Java bytecode
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Java bytecode is the
bytecode Bytecode, also termed portable code or p-code, is a form of instruction set designed for efficient execution by a software interpreter. Unlike human-readable source code, bytecodes are compact numeric codes, constants, and references (normall ...
-structured
instruction set In computer science, an instruction set architecture (ISA), also called computer architecture, is an abstract model of a computer. A device that executes instructions described by that ISA, such as a central processing unit (CPU), is called an '' ...
of the Java virtual machine (JVM).


Relation to Java

A
Java Java ( id, Jawa, ; jv, ꦗꦮ; su, ) is one of the Greater Sunda Islands The Greater Sunda Islands are four tropical islands situated within Southeast Asia, in the Pacific Ocean. The islands, Borneo, Java, Sulawesi and Sumatra, are internat ...
programmer does not need to be aware of or understand Java bytecode at all. However, as suggested in the
IBM International Business Machines Corporation (IBM) is an American multinational technology company headquartered in Armonk, New York, with operations in over 170 countries. The company began in 1911, founded in Endicott, New York, as the C ...

IBM
developerWorks journal, "Understanding bytecode and what bytecode is likely to be generated by a Java compiler helps the Java programmer in the same way that knowledge of assembly language, assembly helps the C (programming language), C or C++ programmer."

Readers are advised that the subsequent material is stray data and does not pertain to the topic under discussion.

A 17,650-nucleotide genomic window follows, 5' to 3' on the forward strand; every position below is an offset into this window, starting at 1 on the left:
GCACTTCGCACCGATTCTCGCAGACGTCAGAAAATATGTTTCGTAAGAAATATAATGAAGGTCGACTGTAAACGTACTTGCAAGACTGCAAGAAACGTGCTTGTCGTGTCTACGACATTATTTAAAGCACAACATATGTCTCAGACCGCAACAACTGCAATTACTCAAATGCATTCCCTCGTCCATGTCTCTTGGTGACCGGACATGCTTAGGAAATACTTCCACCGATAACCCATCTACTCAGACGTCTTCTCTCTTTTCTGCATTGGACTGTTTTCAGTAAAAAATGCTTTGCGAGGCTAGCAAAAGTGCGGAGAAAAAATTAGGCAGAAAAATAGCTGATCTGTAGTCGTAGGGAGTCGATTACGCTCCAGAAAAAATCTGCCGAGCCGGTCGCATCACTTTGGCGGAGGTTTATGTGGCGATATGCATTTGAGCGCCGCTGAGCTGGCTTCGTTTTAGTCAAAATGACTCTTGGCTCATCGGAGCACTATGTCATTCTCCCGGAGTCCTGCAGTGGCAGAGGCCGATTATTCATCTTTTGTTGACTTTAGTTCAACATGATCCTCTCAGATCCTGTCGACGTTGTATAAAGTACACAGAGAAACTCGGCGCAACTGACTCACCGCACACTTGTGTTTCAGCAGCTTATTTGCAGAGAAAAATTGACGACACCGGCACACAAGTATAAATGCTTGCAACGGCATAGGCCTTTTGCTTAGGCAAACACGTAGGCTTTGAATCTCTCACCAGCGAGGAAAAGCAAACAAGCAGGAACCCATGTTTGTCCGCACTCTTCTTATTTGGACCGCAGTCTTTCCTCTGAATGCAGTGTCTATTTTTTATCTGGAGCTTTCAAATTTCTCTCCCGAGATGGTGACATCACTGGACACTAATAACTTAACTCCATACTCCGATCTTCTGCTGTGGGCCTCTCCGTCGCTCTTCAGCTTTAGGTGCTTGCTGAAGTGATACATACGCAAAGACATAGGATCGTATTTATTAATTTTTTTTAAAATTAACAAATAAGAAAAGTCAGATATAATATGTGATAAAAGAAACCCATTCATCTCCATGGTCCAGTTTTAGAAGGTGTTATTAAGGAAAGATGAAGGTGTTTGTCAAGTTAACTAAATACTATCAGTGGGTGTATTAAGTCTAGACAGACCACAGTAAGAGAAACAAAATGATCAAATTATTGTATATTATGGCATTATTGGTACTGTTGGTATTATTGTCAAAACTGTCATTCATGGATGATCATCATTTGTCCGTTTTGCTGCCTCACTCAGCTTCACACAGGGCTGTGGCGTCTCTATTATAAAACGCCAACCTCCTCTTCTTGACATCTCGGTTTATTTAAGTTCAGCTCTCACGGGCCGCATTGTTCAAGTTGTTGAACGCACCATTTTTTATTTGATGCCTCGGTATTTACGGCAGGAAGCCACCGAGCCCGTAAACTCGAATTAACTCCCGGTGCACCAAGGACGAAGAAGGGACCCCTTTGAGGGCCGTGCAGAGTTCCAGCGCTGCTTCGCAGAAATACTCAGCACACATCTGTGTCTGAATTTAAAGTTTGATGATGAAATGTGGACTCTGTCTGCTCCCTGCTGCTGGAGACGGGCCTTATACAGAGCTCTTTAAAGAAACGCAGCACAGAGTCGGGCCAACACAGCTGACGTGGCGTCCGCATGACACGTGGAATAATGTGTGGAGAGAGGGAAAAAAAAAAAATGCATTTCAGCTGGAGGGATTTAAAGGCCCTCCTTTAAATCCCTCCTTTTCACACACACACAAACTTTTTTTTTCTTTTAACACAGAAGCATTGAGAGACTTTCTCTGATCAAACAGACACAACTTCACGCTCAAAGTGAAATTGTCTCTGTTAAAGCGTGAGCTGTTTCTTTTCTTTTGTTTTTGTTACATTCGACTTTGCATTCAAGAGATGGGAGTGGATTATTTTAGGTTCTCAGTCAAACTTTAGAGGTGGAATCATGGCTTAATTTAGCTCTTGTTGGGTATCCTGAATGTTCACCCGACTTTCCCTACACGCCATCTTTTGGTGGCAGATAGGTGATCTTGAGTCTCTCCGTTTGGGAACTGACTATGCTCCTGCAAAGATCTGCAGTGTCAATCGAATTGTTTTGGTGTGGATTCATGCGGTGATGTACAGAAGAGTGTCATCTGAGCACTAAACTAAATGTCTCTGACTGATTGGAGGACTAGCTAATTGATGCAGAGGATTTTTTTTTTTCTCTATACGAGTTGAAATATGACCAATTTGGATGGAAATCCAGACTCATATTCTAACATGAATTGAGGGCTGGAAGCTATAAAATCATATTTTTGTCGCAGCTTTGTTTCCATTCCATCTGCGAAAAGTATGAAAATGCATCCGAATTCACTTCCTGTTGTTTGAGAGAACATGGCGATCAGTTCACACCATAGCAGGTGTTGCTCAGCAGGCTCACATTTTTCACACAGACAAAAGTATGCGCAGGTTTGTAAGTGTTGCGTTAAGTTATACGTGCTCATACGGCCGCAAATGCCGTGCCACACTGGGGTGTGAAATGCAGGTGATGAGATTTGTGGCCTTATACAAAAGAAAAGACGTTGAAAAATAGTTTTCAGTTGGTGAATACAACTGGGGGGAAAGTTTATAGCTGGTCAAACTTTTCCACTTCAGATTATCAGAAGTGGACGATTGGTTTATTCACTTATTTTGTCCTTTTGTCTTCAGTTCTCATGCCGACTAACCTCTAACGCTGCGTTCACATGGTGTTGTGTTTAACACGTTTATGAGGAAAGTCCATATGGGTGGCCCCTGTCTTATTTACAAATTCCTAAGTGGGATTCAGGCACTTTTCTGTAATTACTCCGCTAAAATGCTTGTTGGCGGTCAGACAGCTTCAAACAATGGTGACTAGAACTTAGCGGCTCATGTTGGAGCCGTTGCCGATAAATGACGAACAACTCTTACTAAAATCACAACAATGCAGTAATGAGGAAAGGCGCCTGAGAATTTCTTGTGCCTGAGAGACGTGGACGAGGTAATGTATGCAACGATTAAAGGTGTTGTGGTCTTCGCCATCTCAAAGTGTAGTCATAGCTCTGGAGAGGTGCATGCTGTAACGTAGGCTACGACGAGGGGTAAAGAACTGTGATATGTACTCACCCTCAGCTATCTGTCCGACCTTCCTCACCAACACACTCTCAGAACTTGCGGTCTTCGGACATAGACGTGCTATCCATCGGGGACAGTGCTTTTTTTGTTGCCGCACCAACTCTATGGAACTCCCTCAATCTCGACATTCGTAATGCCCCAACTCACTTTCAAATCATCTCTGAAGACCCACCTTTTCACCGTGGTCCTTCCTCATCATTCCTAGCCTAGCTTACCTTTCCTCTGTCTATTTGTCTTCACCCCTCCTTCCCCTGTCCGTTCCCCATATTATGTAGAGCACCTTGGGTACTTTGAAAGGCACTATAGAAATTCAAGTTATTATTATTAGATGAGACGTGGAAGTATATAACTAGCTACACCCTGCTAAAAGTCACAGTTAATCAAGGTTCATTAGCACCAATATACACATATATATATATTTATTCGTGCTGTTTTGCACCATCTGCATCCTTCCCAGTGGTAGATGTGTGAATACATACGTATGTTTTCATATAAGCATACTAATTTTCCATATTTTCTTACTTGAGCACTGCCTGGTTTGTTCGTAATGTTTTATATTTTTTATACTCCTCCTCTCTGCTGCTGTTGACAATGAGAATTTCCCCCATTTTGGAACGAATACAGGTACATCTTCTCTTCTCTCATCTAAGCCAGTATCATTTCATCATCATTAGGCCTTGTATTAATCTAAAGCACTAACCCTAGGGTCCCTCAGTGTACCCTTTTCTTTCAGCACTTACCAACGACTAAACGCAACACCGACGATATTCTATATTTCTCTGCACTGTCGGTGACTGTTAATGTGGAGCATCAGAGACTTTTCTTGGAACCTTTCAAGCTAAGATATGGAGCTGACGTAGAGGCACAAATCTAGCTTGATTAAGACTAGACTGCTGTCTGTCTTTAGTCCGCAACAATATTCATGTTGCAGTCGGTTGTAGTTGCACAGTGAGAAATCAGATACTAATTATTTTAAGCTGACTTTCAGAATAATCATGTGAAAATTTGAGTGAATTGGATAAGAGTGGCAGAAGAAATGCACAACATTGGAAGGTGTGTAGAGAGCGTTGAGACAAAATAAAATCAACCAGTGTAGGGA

Instruction set architecture

The JVM is both a stack machine and a register machine. Each Call stack#STACK-FRAME, frame for a method call has an "operand stack" and an array of "local variables". The operand stack is used for operands to computations and for receiving the return value of a called method, while local variables serve the same purpose as Processor register, registers and are also used to pass method arguments. The maximum size of the operand stack and local variable array, computed by the compiler, is part of the attributes of each method. Each can be independently sized from 0 to 65535 values, where each value is 32 bits. and types, which are 64 bits, take up two consecutive local variables (which need not be 64-bit aligned in the local variables array) or one value in the operand stack (but are counted as two units in the depth of the stack).


Instruction set

Each
bytecode Bytecode, also termed portable code or p-code, is a form of instruction set designed for efficient execution by a software interpreter. Unlike human-readable source code, bytecodes are compact numeric codes, constants, and references (normall ...